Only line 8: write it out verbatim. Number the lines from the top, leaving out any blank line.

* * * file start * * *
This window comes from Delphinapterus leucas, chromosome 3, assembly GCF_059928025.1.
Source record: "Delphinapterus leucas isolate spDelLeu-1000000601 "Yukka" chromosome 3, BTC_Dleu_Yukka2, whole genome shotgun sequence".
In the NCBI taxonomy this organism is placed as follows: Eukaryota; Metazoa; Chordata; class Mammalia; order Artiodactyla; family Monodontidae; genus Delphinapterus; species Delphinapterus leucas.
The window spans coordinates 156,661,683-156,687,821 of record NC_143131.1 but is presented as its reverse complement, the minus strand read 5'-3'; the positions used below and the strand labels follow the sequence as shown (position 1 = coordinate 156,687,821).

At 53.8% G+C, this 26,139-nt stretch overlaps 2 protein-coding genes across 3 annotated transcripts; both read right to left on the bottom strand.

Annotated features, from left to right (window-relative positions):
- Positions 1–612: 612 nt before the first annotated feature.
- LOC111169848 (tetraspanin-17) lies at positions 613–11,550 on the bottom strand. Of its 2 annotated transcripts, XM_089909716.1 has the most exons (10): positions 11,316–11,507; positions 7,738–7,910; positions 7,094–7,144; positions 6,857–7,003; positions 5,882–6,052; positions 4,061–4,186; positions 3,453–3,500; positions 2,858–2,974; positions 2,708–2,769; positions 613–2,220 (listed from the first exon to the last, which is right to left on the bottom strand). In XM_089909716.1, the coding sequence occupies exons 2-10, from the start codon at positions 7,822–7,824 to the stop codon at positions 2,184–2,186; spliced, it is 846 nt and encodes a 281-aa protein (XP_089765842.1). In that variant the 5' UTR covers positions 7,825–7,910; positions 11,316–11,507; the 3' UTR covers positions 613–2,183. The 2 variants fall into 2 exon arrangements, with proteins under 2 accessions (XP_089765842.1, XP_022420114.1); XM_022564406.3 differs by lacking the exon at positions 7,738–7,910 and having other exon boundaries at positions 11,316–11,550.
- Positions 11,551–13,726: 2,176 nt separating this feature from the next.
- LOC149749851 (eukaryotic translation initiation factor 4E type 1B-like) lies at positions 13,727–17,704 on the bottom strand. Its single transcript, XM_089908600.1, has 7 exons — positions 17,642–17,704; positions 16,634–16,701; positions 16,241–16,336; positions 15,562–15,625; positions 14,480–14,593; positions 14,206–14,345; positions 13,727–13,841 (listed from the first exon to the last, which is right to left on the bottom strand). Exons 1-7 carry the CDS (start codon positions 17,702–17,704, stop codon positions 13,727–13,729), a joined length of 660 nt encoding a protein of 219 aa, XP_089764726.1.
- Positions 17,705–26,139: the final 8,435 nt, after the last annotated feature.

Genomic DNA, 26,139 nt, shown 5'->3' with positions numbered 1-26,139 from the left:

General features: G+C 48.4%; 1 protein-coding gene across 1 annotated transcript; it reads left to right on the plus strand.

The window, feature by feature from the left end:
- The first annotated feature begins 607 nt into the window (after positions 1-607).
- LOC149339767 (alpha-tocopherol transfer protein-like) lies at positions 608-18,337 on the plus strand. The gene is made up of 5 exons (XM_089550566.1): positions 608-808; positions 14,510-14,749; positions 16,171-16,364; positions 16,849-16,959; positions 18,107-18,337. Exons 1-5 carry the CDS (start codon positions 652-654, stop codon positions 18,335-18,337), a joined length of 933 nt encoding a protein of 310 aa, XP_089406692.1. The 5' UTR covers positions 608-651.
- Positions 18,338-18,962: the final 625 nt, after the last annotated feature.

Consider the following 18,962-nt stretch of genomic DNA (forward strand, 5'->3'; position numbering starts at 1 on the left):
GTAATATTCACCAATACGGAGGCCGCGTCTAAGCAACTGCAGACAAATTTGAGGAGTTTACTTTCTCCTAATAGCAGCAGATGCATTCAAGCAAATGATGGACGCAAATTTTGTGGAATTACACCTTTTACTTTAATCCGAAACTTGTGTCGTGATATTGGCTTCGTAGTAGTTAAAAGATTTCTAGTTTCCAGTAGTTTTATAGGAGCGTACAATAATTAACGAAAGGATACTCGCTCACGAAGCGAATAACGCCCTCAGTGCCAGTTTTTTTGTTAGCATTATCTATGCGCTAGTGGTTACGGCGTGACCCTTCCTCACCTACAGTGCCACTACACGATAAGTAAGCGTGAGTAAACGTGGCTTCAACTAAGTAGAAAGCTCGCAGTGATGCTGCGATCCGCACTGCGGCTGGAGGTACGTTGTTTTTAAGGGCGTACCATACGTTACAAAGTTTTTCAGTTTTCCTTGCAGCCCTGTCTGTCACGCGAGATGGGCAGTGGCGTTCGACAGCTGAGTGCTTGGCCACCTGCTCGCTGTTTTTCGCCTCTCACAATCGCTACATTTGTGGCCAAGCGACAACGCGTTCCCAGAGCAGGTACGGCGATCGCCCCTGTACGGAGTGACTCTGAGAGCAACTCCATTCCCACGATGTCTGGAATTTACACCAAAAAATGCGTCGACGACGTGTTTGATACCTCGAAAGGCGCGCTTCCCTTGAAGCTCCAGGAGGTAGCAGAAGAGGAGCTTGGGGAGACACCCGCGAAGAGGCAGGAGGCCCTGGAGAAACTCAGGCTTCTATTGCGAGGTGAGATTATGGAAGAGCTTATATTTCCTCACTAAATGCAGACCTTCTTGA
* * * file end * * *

- LOC111169848 (tetraspanin-17) lies at positions 613–11,550 on the bottom strand. Of its 2 annotated transcripts, XM_089909716.1 has the most exons (10): positions 11,316–11,507; positions 7,738–7,910; positions 7,094–7,144; positions 6,857–7,003; positions 5,882–6,052; positions 4,061–4,186; positions 3,453–3,500; positions 2,858–2,974; positions 2,708–2,769; positions 613–2,220 (listed from the first exon to the last, which is right to left on the bottom strand). In XM_089909716.1, the coding sequence occupies exons 2-10, from the start codon at positions 7,822–7,824 to the stop codon at positions 2,184–2,186; spliced, it is 846 nt and encodes a 281-aa protein (XP_089765842.1). In that variant the 5' UTR covers positions 7,825–7,910; positions 11,316–11,507; the 3' UTR covers positions 613–2,183. The 2 variants fall into 2 exon arrangements, with proteins under 2 accessions (XP_089765842.1, XP_022420114.1); XM_022564406.3 differs by lacking the exon at positions 7,738–7,910 and having other exon boundaries at positions 11,316–11,550.